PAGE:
Eligible borrowers for the cannabis loan must be community enterprises, social enterprises or agricultural cooperatives, not individual borrowers.

They must have a memorandum of understanding from a school, state agency or processing plants that agreed to purchase their cannabis.

This rule prevents a market glut and prohibits farmers from selling the cannabis to outsiders who might illegally use the plants.

In addition, eligible borrowers have to secure a permit from the Food and Drug Administration to plant cannabis.

All sales transactions for the cannabis must be conducted via an electronic channel so they can be easily checked.

Farmers are required to plant the cannabis in a closed greenery, using a closed-circuit TV system and employing security personnel to allow authorities to trace all activities inside the greenhouses.

Borrowers must be trained by related state agencies or universities on cannabis plantation. They are required to submit business plans and risk control plans.

Borrowers must download BAAC's QR code app and record their production activities on it, enabling the bank to follow their progress and analyse further loans to their clients.

Mr Somkiat said BAAC has granted cannabis loans totalling 5.1 million baht to three community enterprises, one each in Prachin Buri, Nakhon Ratchasima and Khon Kaen.

BAAC estimates 157 community enterprises out of a total of 10,000 nationwide have the potential to do cannabis farming. However, each enterprise has to decide for itself whether it wants to make the investment decision, he said.

Mr Somkiat said cannabis plantation is expected to add 25-35% more revenue to farmers' existing tally from traditional crops.

Source: Bangkok Post
Original published: September 25, 2021

Mitsubishi invests in Laos wind farm project, biggest in SE Asia

Japanese trading house Mitsubishi Corp has invested in a massive wind power plant project in Laos to deliver electricity to Vietnam, in what would be the biggest onshore wind farm in Southeast Asia.

Mitsubishi said in a recent press release that the 600-megawatt wind power plant in Sekong and Attapeu provinces in southern Laos, a first for the country, will be developed by Hong Kong-based Impact Energy Asia Development Ltd, or IEAD, from next year, with operations planned to start in 2025.

The onshore wind farm project, also described as the "first cross-border electricity interchange from wind power generation" in the region, is aimed at fighting climate change while supporting economic activity.

Vietnam requires additional power supply to maintain its growing economy, especially during the dry season when the wind power plant is expected to operate at a high rate and the availability of hydropower generation, one of the nation's main power sources, is limited, according to Mitsubishi.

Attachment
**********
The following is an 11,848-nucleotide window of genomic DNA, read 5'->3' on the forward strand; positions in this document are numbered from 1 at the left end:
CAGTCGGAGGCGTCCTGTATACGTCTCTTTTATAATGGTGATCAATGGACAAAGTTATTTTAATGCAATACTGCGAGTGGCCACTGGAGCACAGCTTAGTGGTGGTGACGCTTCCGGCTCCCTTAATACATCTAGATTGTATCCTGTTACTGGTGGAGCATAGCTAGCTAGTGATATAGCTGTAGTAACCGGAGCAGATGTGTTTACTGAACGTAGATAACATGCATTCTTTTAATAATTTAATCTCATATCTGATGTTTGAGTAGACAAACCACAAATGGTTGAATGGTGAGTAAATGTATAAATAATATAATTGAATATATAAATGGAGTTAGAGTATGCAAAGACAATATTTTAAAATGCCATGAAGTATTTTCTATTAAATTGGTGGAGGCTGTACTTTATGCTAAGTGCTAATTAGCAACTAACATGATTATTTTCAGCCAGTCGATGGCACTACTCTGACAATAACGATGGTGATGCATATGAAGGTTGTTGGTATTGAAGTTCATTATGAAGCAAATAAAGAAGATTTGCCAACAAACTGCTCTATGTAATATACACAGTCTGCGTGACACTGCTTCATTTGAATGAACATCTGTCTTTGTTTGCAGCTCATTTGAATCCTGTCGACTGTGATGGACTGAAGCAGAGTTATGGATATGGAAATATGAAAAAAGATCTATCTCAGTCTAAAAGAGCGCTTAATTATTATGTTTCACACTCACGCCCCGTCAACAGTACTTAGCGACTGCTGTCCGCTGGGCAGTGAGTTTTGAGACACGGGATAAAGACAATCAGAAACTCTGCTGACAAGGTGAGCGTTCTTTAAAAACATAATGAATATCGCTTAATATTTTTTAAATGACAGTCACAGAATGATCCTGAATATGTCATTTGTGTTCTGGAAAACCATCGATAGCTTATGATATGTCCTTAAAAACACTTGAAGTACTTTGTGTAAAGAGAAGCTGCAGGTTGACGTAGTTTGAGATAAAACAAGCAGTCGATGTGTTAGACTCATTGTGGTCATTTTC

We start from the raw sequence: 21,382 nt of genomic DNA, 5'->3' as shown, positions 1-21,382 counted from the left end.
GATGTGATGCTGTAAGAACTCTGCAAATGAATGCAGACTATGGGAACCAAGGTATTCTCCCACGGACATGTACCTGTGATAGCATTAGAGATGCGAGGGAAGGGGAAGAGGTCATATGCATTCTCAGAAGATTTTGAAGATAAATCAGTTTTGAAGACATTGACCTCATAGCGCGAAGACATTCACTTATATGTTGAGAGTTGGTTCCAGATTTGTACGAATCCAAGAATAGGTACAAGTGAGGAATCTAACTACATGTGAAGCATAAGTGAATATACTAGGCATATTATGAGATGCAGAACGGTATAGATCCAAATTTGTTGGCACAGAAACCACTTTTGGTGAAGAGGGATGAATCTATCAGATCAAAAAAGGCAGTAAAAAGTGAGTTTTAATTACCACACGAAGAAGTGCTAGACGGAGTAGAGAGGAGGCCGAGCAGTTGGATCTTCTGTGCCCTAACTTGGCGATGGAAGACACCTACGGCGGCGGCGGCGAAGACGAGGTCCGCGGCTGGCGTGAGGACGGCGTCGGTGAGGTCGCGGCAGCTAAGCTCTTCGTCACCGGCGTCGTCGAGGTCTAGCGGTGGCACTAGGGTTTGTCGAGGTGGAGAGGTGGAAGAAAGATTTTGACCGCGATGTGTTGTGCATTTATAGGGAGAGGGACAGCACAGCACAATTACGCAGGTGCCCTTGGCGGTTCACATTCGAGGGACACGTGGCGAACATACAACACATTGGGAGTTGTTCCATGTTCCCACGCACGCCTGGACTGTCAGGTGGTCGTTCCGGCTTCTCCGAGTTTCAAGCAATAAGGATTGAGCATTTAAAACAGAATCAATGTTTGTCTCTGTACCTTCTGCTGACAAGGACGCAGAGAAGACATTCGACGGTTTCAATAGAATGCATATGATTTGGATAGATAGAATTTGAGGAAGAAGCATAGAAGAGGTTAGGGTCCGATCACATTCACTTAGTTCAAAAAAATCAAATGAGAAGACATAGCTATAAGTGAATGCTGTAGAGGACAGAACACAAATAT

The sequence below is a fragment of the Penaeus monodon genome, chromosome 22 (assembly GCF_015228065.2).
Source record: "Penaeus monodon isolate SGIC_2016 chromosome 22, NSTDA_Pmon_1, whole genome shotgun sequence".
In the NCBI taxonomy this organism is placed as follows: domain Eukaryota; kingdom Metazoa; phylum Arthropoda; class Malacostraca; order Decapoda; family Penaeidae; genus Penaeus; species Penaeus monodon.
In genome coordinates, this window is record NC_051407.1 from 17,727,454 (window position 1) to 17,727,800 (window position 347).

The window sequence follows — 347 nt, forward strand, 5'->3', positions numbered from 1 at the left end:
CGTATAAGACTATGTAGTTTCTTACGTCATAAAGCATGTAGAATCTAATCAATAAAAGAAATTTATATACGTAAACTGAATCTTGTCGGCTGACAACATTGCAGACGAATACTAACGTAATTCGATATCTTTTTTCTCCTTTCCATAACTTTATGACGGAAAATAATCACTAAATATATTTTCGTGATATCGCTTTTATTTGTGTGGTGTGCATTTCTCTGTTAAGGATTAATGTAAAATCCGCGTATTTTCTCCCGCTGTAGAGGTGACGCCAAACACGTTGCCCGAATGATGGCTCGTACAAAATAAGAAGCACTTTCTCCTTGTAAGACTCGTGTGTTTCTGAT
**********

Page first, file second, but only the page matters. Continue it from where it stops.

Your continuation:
Although it has not disclosed the size of the investment, the Tokyo-based conglomerate said its subsidiary based in Hong Kong holds a stake of about 24% in the project, with the remainder held by BCPG Public Company Ltd. and Earth Power Investment Ltd, both of which are subsidiaries of Thai firms.

"We will continue to contribute to the realization of a decarbonized society by both striving to achieve a stable supply of electricity in Vietnam and addressing the environmental challenges for a stable society," Mitsubishi said.

The move was followed by an announcement in July by BCPG that IEAD and Vietnam Electricity, a leading power company in the nation, have officially agreed on electricity purchase for 25 years.

IEAD Chairwoman Paradai Suebma was quoted in the BCPG news release as saying that the signing of the agreement "marks a symbolic collaboration" between Laos, Vietnam, Japan, and Thailand "to work towards the global quest of net zero-emissions".

The project is in line with a memorandum of understanding on power interchange signed between the Vietnamese and Lao governments in October 2016, in which Vietnam will import 5,000 MW of electricity in total from Laos by 2030, according to Mitsubishi.

The Japanese company has set goals of achieving carbon neutrality in its utility business by 2050 and of doubling the amount of power from renewable energy sources by fiscal 2030, which ends in March 2031, compared with levels in fiscal 2019.

Source: Bangkok Post
Original published: September 26, 2021